Emory Report
January 22, 2007
Volume 59, Number 16

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January 22 , 2007
Discussions and dance to highlight Heritage Month observance

by kim urquhart

A keynote speech by a world-famous entertainer and a variety of special events throughout Emory’s 2007 observance of African American Heritage Month will engage the community on important social and political issues pertaining to race.

“Heritage Month is an opportunity to highlight and celebrate the achievements of the black community,” said Donna Wong, director of the Office of Multicultural Programs and Services.

The keynote speaker for the month-long event will be musician, actor and social activist Harry Belafonte, who will speak Thursday, Feb. 15 on “Encountering the Divine Through Black Expressions.” Belafonte is expected to share an inspiring account of his career and personal growth in the context of the human rights struggle.

To kick off Heritage Month on Thursday, Feb. 1, Coca Cola Commons in the Dobbs University Center will be transformed into a “Black Bazaar” where vendors will set up shop. The celebration will also extend to the sports arena as Emory’s Brotherhood of Afrocentric Men perform a pre-game step show when the Atlanta Hawks take on the Los Angeles Lakers Wednesday, Feb. 7.

On Feb. 10, Emory’s Alpha Phi Alpha Fraternity will hold its annual fundraiser, “Step for Sickle Cell.” Predominantly black colleges around the Southeast will compete to raise funds for the Sickle Cell Foundation of Georgia.

Other scheduled events will look at social and political issues facing the African American community. A panel discussion titled “Contested Terrain: Emory, Atlanta, Race Relations from 1906-2006” is set for Tuesday, Feb. 6, sponsored by the Sociology Department and the Transforming Communities Project. The Student Government Association’s 7th annual State of the Race Forum on Wednesday, Feb. 21 will tackle controversial racial issues impacting the campus climate.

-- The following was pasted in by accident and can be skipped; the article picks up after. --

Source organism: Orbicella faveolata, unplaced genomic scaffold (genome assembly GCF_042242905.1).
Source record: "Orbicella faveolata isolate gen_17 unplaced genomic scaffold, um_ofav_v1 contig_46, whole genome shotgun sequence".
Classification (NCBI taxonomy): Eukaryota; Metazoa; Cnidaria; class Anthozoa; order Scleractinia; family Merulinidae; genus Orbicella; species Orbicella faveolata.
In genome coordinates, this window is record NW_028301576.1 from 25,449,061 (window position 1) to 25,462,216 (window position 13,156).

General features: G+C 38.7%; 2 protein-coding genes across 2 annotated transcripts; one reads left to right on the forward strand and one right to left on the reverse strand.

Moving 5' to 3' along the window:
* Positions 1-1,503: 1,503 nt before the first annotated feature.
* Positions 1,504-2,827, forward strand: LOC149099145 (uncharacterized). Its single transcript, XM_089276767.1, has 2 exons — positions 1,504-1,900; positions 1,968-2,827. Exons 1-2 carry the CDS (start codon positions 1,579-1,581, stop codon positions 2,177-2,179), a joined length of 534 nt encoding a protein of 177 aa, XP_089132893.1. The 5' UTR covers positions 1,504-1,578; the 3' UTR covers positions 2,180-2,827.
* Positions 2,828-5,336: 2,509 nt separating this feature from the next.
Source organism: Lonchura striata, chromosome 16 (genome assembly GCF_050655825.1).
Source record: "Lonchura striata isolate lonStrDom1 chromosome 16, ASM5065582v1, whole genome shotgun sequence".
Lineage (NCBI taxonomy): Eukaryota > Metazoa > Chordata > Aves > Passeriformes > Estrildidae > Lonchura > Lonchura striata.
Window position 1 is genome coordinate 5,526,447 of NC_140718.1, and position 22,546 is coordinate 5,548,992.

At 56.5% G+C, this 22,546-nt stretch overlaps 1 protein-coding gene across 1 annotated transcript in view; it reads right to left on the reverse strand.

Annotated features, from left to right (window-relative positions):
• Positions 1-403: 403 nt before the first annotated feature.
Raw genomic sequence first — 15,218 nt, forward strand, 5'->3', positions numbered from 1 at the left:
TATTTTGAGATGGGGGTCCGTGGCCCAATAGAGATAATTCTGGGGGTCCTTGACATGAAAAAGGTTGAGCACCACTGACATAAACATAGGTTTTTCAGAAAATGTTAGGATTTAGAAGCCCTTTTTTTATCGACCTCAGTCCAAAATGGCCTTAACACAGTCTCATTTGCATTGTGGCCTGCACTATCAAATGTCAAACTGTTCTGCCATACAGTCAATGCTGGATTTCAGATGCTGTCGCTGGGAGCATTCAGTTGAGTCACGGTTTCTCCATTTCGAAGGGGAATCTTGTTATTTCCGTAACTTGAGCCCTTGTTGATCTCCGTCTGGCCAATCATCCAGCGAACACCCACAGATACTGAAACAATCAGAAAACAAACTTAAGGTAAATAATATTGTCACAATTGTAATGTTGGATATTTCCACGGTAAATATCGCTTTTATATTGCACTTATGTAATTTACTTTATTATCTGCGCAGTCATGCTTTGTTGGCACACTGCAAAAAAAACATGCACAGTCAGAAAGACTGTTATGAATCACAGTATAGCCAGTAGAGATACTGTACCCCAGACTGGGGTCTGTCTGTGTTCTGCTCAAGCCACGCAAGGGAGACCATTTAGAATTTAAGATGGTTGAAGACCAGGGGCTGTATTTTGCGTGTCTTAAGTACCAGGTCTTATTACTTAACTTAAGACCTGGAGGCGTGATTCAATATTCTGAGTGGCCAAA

The Black Student Caucus and Candler School of Theology are hosting a full week of events during Emory’s month-long celebration. Students and alumni of area seminaries will test their knowledge of African American history and culture in a Battle of the Sexes trivia competition on Monday, Feb. 12 at 7 p.m. in Cannon Chapel’s Brooks Commons. Candler students and recent graduates can attend a career fair on Feb. 13, and chapel services on Feb. 13 and 15 will feature the Rev. Melva Sampson of Spelman College and a musical performance by the Caucus’ own Voices of Imani. An African Dance Workshop is offered on Wednesday, Feb. 14, and on Feb. 16, the Black Man-Ologues will explore the challenges of sexuality, religion and relationships.

Arts-related programming sponsored by the African American Studies Department includes a poetry reading by the Baobab Collective on Wednesday, Feb. 14 at 5 p.m. in the Jones Room of Woodruff Library. Play Twenty-1, a coming of age story described as “American Pie” meets “A Different World,” is set for Wednesday, Feb. 7 in Harland Cinema at 5 p.m.

In addition, one of Emory’s most distinguished holdings, the Carter G. Woodson collection, continues to be on view in the Schatten Main Gallery. Known as the “Father of Negro History,” Woodson initiated the national observance of Negro History Week that would later grow into Black History Month.

Most Heritage Month events are free and open to the public, though some require tickets.

For more information, contact the Office of Multicultural Programs and Services at 404-727-6754 or visit www.emory.edu/MULTICULTURAL for a complete schedule of events.